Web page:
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Retic Count

Does this test have other names?

Reticulocyte (reh-TICK-you-loh-SITE) count, retic

What is this test?

This test measures the number of reticulocytes in your blood.

Reticulocytes are immature red blood cells that are still developing. The test finds out whether the marrow inside your bones is making red blood cells the way it should.

Red blood cells flow throughout your bloodstream. They bring in fresh oxygen and taking away carbon dioxide. If your body doesn't make enough red blood cells, you may have a condition called anemia.

You may have anemia if your body doesn't have enough iron. This causes a condition called iron-deficiency anemia. You may also have anemia if you have kidney disease or a blood disease such as thalassemia, which affect your body's ability to make red blood cells.

This test can be used to diagnose anemia and find out why you have a disease. The test can also help figure out how serious the disease is.

Why do I need this test?

You may need this test if your healthcare provider suspects that you have anemia. The signs and symptoms of anemia may include:

  • Feeling weak and quite tired

  • Headaches, feeling short of breath, or chest pain

  • Cracks in your mouth

  • Swelling of your tongue

  • Enlarged spleen

  • Feeling cold or numb in your hands or feet

  • Getting sick often

  • Craving nonfood substances such as dirt or starch, a condition called pica

What other tests might I have along with this test?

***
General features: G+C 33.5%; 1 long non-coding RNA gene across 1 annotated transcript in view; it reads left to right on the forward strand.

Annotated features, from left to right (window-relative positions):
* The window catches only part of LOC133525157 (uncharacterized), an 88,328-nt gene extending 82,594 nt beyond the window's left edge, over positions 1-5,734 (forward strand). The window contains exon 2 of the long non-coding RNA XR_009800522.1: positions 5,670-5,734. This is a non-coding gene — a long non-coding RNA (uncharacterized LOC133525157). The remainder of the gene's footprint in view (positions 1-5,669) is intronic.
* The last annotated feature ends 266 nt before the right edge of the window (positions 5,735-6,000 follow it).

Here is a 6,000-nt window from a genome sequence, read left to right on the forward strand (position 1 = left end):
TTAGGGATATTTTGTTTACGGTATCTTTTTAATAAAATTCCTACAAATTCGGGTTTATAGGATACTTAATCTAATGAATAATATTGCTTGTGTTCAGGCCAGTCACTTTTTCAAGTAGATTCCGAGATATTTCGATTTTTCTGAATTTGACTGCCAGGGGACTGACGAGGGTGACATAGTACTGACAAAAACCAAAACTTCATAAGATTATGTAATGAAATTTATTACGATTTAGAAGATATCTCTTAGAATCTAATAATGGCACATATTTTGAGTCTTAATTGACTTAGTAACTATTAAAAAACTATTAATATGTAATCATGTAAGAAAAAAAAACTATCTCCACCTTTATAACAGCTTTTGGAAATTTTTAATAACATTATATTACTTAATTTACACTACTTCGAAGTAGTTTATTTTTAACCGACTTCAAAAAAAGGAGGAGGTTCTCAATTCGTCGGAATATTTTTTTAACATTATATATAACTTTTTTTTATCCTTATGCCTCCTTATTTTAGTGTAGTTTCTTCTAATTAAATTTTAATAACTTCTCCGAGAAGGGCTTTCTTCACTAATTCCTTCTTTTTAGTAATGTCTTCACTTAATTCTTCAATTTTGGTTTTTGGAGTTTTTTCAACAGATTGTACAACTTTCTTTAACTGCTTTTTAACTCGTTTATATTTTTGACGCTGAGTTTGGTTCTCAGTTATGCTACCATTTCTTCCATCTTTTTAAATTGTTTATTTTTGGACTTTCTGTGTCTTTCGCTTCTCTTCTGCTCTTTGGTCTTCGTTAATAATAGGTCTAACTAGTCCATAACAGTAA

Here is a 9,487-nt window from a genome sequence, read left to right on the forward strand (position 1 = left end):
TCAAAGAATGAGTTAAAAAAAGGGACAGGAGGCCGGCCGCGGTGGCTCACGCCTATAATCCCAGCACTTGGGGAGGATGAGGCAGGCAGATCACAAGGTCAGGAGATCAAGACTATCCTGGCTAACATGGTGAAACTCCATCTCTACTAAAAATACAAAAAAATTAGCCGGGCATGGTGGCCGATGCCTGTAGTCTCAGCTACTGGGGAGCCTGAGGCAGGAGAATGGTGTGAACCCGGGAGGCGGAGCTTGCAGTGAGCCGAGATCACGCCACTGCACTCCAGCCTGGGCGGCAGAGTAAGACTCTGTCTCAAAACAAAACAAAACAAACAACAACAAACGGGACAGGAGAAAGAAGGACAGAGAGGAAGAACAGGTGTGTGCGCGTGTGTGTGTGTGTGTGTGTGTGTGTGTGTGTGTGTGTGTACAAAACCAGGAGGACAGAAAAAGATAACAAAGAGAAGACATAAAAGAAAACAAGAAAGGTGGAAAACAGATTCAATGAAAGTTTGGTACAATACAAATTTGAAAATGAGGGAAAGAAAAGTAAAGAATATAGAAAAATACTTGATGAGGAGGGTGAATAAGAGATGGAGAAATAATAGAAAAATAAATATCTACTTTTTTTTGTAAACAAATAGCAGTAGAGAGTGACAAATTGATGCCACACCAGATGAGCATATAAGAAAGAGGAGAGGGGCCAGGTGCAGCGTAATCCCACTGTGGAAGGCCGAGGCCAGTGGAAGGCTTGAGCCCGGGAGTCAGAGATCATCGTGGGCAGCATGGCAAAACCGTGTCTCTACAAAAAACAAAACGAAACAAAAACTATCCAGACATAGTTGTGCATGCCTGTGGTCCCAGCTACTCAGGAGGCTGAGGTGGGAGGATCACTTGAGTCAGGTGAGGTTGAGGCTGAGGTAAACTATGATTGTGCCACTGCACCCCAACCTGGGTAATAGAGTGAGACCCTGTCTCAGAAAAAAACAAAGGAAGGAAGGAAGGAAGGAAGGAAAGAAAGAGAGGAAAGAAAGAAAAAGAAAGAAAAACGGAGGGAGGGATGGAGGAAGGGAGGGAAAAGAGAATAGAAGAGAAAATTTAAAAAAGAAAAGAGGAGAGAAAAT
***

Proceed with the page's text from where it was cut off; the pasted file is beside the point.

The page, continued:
Your healthcare provider may also order other tests, including:

  • Complete blood count, or CBC, to measure other substances in the blood, including hematocrit, white blood cells, platelets, and hemoglobin

  • Blood tests to measure the levels of iron in your blood

  • Tests to measure the levels of hormones, including thyroid hormones, in your blood

  • Fecal occult blood test, to check for internal bleeding

Children may have tests to measure the levels of lead in their blood.

What do my test results mean?

Many things may affect your lab test results. These include the method each lab uses to do the test. Even if your test results are different from the normal value, you may not have a problem. To learn what the results mean for you, talk with your healthcare provider.

Results are given as a percentage. The normal level of reticulocytes in the blood is between 0.5% and 1.5%. If your result is 4% or higher, you may have anemia.

How is this test done?

The test requires a blood sample, which is drawn through a needle from a vein in your arm.

Does this test pose any risks?

Taking a blood sample with a needle carries risks that include bleeding, infection, bruising, or feeling dizzy. When the needle pricks your arm, you may feel a slight stinging sensation or pain. Afterward, the site may be slightly sore.

What might affect my test results?

Other factors aren't likely to affect your results.

How do I get ready for this test?

You may need to avoid eating or drinking anything but water before your test. Be sure your healthcare provider knows about all medicines, herbs, vitamins, and supplements you are taking. This includes medicines that don't need a prescription and any illicit drugs you may use.  

Retic Count - WellSpan Health

Author: Rodriguez, Diana
Online Medical Reviewer: Turley, Ray, BSN, MSN
Online Medical Reviewer: Ziegler, Olivia Walton, MS, PA-C
Last Review Date: 2015-10-09T00:00:00
Last Modified Date: 2015-10-12T00:00:00
Published Date: 2015-10-12T00:00:00
Last Review Date: 2012-06-14T00:00:00
© 2016 WellSpan Health. All Rights Reserved. This information is not intended as a substitute for professional medical care. Always follow your healthcare professional's instructions.

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